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Half of foreign criminals in Switzerland handed deportation orders under new rules

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Half of foreign criminals in Switzerland handed deportation orders under new rules
The controversial campaign poster from the 2010 initiative calling for foreign criminals to be automatically deported from Switzerland. Photo: AFP
10:13 CEST+02:00
A total of 54 percent of the 1,210 criminals without Swiss passports convicted of a crime in Switzerland in 2017 were handed a deportation order, new figures from the Federal Statistical Office (FSO) show.

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It is the first time that official statistics on a new Swiss law allowing for judges to deport foreign criminals have been made available.

The law, adopted in 2016, came after the public voted to accept a popular initiative on the subject – proposed by the right-wing Swiss People's Party (SVP) – back in 2010.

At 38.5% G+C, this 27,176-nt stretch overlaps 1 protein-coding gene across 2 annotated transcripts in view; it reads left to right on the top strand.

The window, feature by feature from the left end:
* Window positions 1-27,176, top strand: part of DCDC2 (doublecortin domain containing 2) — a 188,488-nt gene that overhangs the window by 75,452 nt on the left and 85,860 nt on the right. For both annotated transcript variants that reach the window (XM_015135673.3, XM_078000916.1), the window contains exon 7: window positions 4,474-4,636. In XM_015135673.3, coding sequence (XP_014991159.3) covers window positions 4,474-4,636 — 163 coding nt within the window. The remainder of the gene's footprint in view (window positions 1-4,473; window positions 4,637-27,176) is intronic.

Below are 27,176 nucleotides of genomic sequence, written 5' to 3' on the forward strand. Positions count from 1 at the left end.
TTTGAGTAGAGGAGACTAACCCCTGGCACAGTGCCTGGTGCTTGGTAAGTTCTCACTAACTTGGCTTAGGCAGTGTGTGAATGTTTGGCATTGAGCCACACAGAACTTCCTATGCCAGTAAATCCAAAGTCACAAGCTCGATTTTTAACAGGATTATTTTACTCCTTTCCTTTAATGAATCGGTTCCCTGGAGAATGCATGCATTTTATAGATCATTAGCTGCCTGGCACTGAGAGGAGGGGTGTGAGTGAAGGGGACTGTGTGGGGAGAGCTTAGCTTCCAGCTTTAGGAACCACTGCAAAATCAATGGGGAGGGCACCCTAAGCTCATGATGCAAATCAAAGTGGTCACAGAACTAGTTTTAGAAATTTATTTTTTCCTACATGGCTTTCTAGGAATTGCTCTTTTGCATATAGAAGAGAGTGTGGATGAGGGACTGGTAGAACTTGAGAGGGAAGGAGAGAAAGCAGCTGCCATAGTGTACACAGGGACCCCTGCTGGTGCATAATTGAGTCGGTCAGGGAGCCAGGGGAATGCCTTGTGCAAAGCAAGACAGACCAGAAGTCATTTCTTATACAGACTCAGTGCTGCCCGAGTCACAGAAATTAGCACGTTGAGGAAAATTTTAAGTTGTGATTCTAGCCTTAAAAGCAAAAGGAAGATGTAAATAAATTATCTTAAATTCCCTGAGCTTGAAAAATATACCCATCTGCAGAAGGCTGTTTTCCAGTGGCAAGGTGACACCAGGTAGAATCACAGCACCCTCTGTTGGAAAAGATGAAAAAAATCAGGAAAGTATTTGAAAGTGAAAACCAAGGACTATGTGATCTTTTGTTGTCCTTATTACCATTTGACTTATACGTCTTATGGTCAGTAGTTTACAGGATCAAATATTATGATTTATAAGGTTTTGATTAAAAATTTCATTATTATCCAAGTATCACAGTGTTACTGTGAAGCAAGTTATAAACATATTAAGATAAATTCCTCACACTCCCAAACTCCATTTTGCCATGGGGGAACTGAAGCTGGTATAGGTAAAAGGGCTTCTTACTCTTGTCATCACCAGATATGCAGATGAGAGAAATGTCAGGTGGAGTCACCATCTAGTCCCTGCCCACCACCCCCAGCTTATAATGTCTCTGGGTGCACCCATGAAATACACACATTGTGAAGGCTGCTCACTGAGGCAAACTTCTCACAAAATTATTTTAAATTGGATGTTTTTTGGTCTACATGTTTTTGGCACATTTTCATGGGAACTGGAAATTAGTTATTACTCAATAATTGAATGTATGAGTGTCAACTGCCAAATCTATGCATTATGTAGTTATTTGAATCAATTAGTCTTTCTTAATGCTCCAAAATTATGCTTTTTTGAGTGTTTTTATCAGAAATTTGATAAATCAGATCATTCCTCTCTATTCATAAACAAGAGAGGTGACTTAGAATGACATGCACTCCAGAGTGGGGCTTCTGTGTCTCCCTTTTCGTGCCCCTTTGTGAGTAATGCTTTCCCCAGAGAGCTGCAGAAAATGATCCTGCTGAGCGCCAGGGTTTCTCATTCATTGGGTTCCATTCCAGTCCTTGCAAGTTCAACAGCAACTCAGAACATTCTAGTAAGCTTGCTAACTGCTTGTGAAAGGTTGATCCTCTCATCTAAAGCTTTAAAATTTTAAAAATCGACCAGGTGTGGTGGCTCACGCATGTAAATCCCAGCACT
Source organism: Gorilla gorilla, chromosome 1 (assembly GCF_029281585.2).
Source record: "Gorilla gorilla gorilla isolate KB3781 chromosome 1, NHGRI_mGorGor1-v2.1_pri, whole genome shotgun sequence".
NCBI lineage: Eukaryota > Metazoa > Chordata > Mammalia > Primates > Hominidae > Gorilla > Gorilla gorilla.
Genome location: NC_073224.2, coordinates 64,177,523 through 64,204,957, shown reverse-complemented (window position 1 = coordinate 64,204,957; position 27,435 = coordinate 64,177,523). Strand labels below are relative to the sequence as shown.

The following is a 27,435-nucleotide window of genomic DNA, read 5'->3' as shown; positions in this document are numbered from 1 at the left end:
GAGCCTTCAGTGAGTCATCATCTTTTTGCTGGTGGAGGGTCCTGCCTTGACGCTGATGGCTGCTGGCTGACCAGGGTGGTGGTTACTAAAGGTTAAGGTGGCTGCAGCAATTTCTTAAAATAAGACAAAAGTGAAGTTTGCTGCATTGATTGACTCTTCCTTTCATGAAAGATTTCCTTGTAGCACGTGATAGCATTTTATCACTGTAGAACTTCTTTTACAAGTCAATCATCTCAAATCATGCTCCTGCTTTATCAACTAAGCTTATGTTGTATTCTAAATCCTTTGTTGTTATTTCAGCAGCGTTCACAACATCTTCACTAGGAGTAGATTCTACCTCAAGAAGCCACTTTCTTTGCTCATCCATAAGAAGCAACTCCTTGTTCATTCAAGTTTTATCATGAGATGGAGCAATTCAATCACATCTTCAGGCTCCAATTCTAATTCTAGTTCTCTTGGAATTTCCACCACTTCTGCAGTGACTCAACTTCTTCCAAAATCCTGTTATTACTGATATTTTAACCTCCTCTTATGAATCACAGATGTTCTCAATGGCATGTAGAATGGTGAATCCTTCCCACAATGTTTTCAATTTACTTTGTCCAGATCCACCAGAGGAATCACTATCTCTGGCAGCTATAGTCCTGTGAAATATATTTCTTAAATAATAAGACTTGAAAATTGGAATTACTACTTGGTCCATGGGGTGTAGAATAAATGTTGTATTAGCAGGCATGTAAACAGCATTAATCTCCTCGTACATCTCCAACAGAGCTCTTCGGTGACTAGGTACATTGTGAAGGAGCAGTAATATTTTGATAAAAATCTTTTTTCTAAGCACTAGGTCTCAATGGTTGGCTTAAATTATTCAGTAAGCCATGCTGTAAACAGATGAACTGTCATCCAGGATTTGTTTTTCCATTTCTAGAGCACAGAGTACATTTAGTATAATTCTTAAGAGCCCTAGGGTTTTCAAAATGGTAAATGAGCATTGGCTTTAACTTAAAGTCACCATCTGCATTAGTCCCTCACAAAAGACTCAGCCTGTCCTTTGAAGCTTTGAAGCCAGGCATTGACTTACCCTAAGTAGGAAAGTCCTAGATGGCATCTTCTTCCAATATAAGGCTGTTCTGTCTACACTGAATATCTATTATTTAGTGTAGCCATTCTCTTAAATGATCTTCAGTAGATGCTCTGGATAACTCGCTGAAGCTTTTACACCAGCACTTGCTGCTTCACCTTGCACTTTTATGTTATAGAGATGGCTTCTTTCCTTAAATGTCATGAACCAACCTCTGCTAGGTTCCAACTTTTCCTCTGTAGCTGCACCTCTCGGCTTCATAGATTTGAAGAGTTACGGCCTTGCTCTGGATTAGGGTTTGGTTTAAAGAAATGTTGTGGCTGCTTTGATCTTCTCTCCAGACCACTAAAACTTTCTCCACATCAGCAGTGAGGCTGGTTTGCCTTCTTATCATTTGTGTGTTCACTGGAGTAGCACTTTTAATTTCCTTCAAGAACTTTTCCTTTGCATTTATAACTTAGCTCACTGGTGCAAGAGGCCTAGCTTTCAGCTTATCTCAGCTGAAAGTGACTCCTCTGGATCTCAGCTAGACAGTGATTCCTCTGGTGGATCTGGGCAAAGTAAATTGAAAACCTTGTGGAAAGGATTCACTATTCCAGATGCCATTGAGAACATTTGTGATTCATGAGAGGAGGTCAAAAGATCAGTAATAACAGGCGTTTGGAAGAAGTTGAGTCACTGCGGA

Read also: How Switzerland's direct democracy system works

Under the law, first-time foreign offenders who commit serious crimes can be expelled for a period of five to 15 years. For serial offenders, that period can extend to 20 years or even a life-time ban.

The statistics released on Monday show that only 10 percent of the expulsion orders handed down in 2017 concerned people with (longer-term) B and C resident permits. The vast majority were handed down to people with temporary residence permits, asylum seekers, tourists, or people in the country illegally.

In cases where foreigners were sentenced to prison, 80 percent also received a deportation order. The figure was 90 percent for prison terms of six months or more but just 17 percent for prison sentences of less than six months.

Read also:  Tourists prevent forced deportation of man on Swiss holiday flight 

The original wording of the popular initiative in 2010 would have allowed for the automatic expulsion of foreign offenders from Switzerland. But the proposal was watered down by lawmakers who argued the initiative contravened international human rights treaties.

This watering down included the introduction of a “hardship” clause to protect the hundreds of thousands of second-generation immigrants who were born and brought up in Switzerland but do not hold Swiss passports.

The new FSO figures also show a 5 percent decline in overall criminal convictions for adults in 2017 to 105,000.

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